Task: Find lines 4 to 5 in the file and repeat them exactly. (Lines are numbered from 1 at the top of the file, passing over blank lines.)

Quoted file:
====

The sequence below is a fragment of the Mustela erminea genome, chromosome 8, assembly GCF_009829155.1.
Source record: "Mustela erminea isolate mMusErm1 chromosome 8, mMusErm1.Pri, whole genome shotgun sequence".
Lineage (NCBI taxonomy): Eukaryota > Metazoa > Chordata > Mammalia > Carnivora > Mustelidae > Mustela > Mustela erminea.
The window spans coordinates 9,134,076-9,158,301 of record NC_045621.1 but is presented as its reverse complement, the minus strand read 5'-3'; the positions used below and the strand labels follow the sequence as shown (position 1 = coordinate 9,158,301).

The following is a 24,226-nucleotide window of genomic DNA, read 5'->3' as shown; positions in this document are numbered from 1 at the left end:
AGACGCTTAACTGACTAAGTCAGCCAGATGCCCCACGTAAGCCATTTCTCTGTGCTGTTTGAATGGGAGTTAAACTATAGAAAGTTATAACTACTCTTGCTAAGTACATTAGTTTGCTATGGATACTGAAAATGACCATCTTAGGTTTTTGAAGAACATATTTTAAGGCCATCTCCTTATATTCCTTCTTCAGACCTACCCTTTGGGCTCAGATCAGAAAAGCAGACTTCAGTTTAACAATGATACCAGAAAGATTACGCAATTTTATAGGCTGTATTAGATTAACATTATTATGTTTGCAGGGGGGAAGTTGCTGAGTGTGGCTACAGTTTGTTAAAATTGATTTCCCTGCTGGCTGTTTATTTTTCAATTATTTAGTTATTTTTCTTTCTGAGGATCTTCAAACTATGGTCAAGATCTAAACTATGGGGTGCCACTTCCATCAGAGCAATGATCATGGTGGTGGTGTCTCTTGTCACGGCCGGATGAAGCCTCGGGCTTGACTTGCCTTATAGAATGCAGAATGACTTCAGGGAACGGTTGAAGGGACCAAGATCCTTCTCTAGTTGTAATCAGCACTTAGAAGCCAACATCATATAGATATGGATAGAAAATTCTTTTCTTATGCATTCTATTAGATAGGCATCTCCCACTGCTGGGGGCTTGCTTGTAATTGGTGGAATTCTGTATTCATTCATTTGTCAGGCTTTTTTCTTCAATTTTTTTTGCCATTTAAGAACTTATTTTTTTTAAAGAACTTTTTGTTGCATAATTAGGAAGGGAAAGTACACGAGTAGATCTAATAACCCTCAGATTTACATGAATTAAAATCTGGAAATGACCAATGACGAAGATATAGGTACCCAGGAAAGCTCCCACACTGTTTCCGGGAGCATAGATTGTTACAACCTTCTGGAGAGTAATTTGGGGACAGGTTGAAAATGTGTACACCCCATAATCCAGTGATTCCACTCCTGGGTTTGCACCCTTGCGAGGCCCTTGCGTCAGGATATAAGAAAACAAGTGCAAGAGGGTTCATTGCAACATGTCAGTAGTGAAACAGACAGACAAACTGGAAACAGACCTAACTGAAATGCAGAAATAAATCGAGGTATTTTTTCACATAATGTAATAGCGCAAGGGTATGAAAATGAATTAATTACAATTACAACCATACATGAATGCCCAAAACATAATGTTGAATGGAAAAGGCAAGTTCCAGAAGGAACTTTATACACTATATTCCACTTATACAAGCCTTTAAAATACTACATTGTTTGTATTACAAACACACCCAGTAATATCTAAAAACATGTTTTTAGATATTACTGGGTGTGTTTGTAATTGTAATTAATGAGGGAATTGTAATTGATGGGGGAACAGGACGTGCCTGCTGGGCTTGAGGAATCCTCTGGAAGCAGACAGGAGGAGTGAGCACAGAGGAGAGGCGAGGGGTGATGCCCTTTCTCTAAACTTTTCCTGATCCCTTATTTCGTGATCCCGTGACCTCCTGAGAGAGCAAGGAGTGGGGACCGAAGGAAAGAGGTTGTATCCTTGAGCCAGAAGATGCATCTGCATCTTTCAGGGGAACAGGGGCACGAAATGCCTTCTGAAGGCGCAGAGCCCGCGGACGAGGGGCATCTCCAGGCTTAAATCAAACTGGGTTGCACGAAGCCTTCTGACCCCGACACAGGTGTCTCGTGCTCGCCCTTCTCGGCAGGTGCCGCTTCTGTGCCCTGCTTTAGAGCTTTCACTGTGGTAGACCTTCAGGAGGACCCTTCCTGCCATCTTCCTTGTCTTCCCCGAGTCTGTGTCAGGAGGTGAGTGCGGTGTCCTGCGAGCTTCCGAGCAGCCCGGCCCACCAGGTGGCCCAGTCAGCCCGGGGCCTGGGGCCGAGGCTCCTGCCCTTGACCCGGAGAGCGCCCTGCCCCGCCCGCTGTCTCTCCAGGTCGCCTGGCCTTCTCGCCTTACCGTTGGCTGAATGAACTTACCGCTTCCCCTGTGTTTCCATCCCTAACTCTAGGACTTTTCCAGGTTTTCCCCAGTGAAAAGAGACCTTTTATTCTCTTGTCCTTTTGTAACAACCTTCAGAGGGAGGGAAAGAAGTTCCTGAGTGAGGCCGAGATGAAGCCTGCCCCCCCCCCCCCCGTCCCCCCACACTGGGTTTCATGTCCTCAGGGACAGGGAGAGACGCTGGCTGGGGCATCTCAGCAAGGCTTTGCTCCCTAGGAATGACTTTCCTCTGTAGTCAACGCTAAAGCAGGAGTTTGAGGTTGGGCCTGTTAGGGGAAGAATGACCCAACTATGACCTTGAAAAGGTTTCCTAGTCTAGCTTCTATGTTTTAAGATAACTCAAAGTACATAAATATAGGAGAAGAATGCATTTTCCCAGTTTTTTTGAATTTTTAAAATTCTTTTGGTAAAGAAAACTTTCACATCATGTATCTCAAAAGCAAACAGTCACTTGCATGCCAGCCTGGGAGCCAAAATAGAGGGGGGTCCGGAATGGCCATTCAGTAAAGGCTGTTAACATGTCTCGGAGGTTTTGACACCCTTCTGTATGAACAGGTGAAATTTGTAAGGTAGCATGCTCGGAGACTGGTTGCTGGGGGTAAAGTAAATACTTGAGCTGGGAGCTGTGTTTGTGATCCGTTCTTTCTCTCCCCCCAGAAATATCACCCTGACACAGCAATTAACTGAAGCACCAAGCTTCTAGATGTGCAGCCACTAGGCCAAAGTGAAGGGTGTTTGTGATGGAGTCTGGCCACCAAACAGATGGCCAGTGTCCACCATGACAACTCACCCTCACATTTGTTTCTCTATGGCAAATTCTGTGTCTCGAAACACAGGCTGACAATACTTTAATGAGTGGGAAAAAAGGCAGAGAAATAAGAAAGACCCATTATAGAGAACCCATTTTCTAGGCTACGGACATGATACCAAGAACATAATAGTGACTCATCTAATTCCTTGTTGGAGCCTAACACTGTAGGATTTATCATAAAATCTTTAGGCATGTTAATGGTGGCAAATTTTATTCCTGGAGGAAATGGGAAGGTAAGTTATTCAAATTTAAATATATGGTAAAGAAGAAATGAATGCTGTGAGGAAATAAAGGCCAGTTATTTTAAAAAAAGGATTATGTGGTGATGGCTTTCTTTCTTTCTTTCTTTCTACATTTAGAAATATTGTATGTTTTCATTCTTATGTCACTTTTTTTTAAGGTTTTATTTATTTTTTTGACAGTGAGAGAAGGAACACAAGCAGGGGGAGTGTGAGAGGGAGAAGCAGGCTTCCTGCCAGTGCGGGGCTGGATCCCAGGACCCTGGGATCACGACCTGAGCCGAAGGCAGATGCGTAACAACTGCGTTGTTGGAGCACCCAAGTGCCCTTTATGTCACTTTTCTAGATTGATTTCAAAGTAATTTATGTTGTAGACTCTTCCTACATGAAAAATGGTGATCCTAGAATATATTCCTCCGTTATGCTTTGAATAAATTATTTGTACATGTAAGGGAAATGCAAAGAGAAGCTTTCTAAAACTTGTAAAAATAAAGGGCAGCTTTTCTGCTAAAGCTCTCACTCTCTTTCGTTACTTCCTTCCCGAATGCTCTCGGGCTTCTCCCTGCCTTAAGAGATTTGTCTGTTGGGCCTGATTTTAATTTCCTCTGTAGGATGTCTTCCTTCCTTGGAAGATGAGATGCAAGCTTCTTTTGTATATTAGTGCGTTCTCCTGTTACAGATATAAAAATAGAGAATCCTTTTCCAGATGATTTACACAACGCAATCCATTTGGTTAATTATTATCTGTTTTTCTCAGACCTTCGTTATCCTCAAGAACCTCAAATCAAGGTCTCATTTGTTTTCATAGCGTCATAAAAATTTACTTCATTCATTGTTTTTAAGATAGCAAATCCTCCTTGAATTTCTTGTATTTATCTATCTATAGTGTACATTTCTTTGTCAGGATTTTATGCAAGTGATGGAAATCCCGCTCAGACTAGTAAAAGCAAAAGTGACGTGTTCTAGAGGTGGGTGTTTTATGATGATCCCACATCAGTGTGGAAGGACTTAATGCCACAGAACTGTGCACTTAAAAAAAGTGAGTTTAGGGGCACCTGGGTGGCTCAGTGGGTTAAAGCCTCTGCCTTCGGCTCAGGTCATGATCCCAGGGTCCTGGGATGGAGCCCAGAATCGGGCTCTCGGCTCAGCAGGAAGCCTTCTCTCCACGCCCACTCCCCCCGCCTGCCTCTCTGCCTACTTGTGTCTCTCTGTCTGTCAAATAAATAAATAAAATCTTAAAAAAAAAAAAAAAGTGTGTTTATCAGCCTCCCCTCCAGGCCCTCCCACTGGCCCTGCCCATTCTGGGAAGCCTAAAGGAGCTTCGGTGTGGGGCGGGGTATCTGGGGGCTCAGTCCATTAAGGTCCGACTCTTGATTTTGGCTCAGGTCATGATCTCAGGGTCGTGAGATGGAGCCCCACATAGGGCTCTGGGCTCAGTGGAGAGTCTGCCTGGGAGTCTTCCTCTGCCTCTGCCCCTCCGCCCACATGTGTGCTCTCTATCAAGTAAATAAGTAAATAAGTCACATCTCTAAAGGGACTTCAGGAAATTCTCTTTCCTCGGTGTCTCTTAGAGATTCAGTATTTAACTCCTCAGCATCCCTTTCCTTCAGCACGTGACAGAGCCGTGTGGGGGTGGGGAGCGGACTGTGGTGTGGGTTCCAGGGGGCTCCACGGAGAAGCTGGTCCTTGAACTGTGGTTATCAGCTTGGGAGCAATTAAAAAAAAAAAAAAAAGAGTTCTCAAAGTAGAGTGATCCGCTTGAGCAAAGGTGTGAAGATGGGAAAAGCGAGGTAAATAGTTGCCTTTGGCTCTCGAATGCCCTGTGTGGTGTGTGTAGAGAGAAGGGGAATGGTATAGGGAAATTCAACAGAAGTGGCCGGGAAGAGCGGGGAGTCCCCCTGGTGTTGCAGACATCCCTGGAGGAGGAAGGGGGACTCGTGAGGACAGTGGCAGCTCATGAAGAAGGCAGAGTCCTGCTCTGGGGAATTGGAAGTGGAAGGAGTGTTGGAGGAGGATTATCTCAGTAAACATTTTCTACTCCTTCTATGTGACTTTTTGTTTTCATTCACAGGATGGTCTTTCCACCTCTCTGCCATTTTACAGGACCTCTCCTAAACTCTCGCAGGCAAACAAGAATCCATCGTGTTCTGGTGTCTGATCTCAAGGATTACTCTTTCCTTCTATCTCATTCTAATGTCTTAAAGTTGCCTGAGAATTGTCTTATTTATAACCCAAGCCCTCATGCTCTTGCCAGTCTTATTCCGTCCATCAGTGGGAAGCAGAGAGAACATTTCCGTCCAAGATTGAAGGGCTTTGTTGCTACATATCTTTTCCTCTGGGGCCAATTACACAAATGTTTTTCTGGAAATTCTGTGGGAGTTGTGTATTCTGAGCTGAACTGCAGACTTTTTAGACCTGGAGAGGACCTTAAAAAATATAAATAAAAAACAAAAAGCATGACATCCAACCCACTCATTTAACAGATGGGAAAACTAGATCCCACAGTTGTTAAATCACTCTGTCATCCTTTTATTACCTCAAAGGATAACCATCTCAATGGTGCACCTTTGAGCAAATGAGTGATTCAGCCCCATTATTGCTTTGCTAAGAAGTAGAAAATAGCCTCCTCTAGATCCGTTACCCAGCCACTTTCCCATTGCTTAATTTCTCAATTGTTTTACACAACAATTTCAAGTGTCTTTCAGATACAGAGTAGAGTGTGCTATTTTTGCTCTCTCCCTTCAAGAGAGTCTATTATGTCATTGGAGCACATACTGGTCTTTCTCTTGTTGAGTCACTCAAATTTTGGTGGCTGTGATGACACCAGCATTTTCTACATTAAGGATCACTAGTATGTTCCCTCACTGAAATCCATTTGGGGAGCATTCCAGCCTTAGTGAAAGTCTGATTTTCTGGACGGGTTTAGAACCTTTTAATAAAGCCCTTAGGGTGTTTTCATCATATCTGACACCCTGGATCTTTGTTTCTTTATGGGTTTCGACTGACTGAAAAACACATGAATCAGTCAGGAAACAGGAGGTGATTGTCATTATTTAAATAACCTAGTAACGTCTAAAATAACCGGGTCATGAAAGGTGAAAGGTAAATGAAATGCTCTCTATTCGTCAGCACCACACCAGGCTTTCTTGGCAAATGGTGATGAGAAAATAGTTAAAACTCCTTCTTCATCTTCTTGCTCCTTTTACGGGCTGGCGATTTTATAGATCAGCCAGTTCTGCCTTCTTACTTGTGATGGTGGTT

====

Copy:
The window spans coordinates 9,134,076-9,158,301 of record NC_045621.1 but is presented as its reverse complement, the minus strand read 5'-3'; the positions used below and the strand labels follow the sequence as shown (position 1 = coordinate 9,158,301).

The following is a 24,226-nucleotide window of genomic DNA, read 5'->3' as shown; positions in this document are numbered from 1 at the left end: